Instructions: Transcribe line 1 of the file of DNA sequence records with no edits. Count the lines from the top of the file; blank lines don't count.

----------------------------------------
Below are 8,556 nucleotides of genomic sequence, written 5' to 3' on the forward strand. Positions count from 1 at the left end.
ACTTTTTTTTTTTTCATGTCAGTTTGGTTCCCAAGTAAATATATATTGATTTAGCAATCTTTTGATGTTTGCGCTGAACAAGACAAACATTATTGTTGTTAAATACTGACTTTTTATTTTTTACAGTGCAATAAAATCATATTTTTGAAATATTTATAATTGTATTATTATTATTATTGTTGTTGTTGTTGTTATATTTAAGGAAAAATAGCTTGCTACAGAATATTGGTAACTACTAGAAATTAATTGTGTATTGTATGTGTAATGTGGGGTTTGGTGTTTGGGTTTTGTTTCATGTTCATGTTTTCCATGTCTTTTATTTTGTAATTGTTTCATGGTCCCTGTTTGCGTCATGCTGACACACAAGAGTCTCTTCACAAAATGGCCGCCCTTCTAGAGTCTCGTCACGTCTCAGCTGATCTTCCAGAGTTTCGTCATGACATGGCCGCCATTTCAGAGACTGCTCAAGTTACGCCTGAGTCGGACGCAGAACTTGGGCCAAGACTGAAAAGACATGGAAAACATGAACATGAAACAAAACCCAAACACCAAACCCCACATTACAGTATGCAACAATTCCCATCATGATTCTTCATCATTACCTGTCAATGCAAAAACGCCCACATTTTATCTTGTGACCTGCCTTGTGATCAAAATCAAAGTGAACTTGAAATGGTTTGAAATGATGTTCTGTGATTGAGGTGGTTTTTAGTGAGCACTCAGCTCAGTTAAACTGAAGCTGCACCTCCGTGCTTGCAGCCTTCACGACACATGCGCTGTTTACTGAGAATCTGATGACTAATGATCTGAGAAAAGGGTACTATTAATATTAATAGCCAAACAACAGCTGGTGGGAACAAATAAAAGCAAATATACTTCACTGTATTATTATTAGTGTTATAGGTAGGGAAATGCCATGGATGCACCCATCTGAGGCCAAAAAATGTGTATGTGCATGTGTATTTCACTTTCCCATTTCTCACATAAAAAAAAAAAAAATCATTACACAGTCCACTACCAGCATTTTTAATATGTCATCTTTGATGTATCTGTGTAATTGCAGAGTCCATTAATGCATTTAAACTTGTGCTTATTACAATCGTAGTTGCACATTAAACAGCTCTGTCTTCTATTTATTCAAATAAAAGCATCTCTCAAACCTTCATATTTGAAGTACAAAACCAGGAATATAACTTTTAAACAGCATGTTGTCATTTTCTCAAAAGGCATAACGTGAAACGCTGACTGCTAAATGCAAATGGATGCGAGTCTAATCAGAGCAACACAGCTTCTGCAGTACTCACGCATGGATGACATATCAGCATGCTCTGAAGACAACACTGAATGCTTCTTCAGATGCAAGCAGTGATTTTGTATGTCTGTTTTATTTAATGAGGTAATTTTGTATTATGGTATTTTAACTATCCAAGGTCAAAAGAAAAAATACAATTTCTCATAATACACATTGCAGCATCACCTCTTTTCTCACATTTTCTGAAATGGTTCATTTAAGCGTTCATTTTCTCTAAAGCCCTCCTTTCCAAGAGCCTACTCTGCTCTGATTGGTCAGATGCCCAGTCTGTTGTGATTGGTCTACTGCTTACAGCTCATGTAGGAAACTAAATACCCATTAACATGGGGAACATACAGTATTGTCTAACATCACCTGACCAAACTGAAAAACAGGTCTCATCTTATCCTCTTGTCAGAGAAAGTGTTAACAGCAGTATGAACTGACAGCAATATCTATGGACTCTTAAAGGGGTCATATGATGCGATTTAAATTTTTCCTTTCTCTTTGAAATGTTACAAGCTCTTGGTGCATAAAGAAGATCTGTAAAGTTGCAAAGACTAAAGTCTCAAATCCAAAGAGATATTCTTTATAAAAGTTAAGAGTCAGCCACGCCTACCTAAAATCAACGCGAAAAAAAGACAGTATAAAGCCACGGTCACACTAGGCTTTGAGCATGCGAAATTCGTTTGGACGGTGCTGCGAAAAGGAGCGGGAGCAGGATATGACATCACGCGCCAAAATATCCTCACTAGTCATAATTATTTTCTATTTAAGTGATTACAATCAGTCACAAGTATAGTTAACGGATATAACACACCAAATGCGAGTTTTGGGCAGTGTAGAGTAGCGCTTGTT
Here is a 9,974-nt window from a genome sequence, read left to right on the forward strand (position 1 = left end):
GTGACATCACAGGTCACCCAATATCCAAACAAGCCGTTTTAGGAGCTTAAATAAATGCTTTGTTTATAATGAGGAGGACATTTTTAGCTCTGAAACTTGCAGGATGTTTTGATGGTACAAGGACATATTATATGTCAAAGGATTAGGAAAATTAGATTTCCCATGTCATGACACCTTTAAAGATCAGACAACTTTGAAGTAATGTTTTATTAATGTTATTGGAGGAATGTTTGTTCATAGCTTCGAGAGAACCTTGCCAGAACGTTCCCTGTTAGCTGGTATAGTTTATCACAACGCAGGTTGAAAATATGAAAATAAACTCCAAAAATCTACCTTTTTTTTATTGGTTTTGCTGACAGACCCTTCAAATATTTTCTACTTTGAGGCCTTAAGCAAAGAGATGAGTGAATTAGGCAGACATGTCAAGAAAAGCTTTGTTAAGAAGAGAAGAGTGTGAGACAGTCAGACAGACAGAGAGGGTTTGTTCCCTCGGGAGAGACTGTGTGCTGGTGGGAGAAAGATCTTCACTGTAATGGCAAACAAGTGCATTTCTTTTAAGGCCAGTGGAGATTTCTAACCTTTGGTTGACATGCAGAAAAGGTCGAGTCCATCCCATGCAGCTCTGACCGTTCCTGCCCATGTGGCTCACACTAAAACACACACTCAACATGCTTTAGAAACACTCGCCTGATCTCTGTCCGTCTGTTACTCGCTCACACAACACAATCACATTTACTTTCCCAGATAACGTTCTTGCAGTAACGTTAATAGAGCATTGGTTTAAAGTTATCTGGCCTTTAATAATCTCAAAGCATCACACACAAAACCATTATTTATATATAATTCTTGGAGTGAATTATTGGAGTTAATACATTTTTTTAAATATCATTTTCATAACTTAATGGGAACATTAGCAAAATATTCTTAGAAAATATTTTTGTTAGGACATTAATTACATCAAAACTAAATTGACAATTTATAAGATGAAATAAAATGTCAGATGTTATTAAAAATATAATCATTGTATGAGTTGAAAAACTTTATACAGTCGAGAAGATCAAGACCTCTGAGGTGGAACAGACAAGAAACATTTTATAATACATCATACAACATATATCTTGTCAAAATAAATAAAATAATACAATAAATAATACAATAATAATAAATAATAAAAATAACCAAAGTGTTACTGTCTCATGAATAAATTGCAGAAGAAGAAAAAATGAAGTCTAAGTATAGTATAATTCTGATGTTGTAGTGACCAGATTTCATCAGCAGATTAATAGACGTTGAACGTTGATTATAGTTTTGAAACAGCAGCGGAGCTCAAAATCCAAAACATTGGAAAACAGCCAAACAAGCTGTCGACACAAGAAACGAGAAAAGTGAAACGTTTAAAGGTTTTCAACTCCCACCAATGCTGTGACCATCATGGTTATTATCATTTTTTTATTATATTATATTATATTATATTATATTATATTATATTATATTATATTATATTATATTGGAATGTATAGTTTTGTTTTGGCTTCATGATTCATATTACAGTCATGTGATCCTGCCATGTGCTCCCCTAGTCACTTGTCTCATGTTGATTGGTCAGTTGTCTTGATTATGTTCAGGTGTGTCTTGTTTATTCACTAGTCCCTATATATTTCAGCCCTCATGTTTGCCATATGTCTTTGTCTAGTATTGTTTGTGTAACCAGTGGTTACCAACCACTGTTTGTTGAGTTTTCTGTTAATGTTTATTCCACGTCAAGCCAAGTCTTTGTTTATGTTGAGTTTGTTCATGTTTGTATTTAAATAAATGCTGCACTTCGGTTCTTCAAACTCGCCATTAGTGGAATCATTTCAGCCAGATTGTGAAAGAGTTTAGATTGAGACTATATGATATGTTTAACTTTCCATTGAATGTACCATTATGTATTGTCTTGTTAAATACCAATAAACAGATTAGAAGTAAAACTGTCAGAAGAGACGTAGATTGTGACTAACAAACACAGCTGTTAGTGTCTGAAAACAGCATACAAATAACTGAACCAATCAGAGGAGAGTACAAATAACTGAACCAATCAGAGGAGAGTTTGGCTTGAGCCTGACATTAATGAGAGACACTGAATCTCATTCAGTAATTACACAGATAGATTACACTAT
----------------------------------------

Below are 8,556 nucleotides of genomic sequence, written 5' to 3' on the forward strand. Positions count from 1 at the left end.